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Posts posted by FiddleDoug

  1. 22 minutes ago, JacksonMaberry said:

    I'm with Michael - if you have budget enough only for one saw, a small bench top bandsaw what can accommodate blades as narrow as 1/8" will get you where you need to go.

    If you get a small one, I would avoid the 3 wheel ones. I had one, and it was always breaking blades. I think it's because of the blade continually flexing over the smaller radius wheels.

  2. Seems like cutting into the top like that is questionable. I would also worry about pulling the purfling in a top removal. If you're really worried about strengthening the area, why not overlay a strip of linen in the area just north of the end block? Linen is a well recognized method to reinforce cello ribs, and I've used it to reinforce over thinned areas in the tops, near the end blocks, of dutzenarbeit type instruments.

  3. "I was presuming that Pernambuco would be considered a better species as a rule. Is that not a reasonable assumption?" 

    Wood is quite variable, and a very good piece of Brazilwood might easily be better than a not so good piece of Pernambuco, and a Brazilwood bow made by a very good bow maker could easily be better than a Pernambuco bow made by a not so good bow maker.

    Then there's also the old adage about "ass-u-me".

  4. "I find a 1000 stone followed by stropping to be perfectly adequate"

    It's possible that you may not know what you're missing. I do a hollow grind with a white aluminum oxide wheel, followed by 1000, 4000, 8000, 12,000, and a quick stropping with green chrome oxide. Done properly, it doesn't take more than a minute or two with each grit. It's sometimes hard to quantify sharpness but this test has been discussed here:

    "Make a loop 40 weight rayon thread and attach it to a weight (say 60-100 grams). Twenty U.S. nickel coins or 40 pennies weigh 100 grams. An edge that cuts the thread (without slicing) at 65 grams is super sharp, sharp enough for easy woodcarving. 85 g. is sharp enough for almost any woodworking task."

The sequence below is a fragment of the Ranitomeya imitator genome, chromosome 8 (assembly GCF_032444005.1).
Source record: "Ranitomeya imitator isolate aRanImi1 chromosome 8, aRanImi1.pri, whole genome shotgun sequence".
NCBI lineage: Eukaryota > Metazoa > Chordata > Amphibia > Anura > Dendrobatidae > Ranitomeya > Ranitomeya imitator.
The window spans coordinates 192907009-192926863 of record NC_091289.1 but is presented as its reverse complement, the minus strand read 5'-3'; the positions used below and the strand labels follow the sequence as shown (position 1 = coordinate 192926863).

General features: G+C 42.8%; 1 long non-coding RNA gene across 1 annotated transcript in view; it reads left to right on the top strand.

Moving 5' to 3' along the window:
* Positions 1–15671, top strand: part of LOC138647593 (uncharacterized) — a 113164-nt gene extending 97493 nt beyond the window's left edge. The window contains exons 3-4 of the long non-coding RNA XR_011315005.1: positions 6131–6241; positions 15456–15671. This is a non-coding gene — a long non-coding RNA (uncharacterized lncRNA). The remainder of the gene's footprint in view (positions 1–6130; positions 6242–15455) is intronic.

I go for 65 grams force. With a properly tuned plane, and a super sharp blade, I can cut ribbons that you can easily read print through.

  5. "Here's a more straightforward question:,how does a shorter bridge differ in acoustics and playing to a higher bridge?(with identical string break angles - imagine the setup is adjusted to compensate) "

    Since the changes to the bridge that I'm thinking of will be small, I think that acoustics are not going to be an issue. I'm thinking more about playablity and associated effects. If the strings are too high off the fingerboard, it will be harder to play, and having to push the strings down further will add tension to the strings, and change the tone.

    No ethical luthier would guarantee that changing the neck or saddle would correct your problems. Go with the simple stuff first!

  6. I've got to say that violin sure doesn't look mid 19th century! I'm not an expert on 19th century set ups, but I think that you're trying to concentrate on the wrong parts. The overstand and saddle look acceptable to me. You may have misunderstood your luthier: "I could try lowering the bridge height again. My luthier mentioned it as an option but also noted that it was non-reversible.". The bridge is a replaceable wear Item, and it's not a big deal. You don't show a face on type picture of the bridge, and you also don't show the nut. I would concentrate on the nut height, fingerboard profile, and bridge height, to get the proper string clearances.

  7. 6 hours ago, violin operator said:

    That makes a lot of sense since the area is so large.  Thank you David!  Interestingly, I've heard about chalk-fitting but never of a soundpost.  Is this because the DG is such a high end violin?


    I'll amend this to say that I've never heard of chalk fitting a sound post, and can't imagine that it could be done on ANY violin. This is something odd, and totally different. Based on a couple of seconds of poor quality video, speculation is pretty useless.


  8. It's hard to tell exactly is going on there, but it doesn't look like wear to me. It looks more like it's been partially gouged out in preparation for patches of some type.

  9. I decided to take a quick photo to illustrate using a bass bar cut off. The grain runs vertical in the bass bar, and I've marked off what I would cut out as a cleat blank for a rectangular cleat. The grain in the cleat is quarter sawn, just like in the instrument top (The cleat is, of course, placed cross to the top grain). To answer your question, The end grain of the cleat is the end grain of the wood, not the glue surface.